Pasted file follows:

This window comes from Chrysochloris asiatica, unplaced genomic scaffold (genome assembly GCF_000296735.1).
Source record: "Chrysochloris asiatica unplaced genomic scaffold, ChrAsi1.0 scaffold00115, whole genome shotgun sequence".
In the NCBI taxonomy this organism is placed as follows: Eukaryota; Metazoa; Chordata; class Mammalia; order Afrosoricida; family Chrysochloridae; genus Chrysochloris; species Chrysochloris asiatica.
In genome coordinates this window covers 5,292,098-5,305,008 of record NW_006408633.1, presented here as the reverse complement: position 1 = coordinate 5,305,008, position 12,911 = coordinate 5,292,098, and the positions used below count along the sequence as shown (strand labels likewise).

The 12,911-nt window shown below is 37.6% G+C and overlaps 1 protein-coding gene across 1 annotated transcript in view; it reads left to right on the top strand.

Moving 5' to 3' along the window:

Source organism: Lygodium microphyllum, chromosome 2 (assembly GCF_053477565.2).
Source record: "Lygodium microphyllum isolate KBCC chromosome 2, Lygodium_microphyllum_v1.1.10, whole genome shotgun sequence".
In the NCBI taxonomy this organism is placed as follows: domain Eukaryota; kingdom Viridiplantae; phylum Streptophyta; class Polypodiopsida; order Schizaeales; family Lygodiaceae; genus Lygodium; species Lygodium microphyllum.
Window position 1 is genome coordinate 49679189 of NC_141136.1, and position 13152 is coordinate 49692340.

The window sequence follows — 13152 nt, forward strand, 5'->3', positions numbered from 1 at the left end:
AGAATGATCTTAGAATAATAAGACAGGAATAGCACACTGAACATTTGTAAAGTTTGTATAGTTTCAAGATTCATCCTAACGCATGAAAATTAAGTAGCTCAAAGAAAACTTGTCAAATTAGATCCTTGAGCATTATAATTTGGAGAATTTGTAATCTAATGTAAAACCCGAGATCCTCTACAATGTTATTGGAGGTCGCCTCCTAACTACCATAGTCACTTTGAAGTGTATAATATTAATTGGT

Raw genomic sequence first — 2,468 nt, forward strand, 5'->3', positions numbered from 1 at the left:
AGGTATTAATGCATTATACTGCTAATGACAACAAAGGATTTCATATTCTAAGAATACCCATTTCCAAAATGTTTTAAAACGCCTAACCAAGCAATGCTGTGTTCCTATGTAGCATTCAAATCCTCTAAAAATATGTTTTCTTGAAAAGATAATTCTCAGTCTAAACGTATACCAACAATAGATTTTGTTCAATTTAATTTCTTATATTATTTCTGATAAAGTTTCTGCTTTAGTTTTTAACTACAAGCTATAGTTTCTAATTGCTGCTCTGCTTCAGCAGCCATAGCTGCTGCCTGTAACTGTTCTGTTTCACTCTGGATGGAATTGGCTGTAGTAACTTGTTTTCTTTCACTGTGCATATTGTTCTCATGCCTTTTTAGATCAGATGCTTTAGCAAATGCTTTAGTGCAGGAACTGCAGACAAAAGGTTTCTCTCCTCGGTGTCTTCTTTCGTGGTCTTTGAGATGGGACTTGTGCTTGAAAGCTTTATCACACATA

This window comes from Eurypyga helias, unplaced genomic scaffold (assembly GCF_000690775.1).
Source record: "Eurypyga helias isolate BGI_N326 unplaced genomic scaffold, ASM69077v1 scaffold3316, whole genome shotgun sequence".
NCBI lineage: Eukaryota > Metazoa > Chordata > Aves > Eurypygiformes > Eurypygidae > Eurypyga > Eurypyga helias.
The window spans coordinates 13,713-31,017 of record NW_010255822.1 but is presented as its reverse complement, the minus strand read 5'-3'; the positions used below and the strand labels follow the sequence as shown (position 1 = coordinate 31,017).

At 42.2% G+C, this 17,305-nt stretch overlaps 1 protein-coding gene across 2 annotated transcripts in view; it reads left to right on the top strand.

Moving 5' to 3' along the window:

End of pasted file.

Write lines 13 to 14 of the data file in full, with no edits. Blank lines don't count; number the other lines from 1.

Raw genomic sequence first — 2,468 nt, forward strand, 5'->3', positions numbered from 1 at the left:
AGGTATTAATGCATTATACTGCTAATGACAACAAAGGATTTCATATTCTAAGAATACCCATTTCCAAAATGTTTTAAAACGCCTAACCAAGCAATGCTGTGTTCCTATGTAGCATTCAAATCCTCTAAAAATATGTTTTCTTGAAAAGATAATTCTCAGTCTAAACGTATACCAACAATAGATTTTGTTCAATTTAATTTCTTATATTATTTCTGATAAAGTTTCTGCTTTAGTTTTTAACTACAAGCTATAGTTTCTAATTGCTGCTCTGCTTCAGCAGCCATAGCTGCTGCCTGTAACTGTTCTGTTTCACTCTGGATGGAATTGGCTGTAGTAACTTGTTTTCTTTCACTGTGCATATTGTTCTCATGCCTTTTTAGATCAGATGCTTTAGCAAATGCTTTAGTGCAGGAACTGCAGACAAAAGGTTTCTCTCCTCGGTGTCTTCTTTCGTGGTCTTTGAGATGGGACTTGTGCTTGAAAGCTTTATCACACATA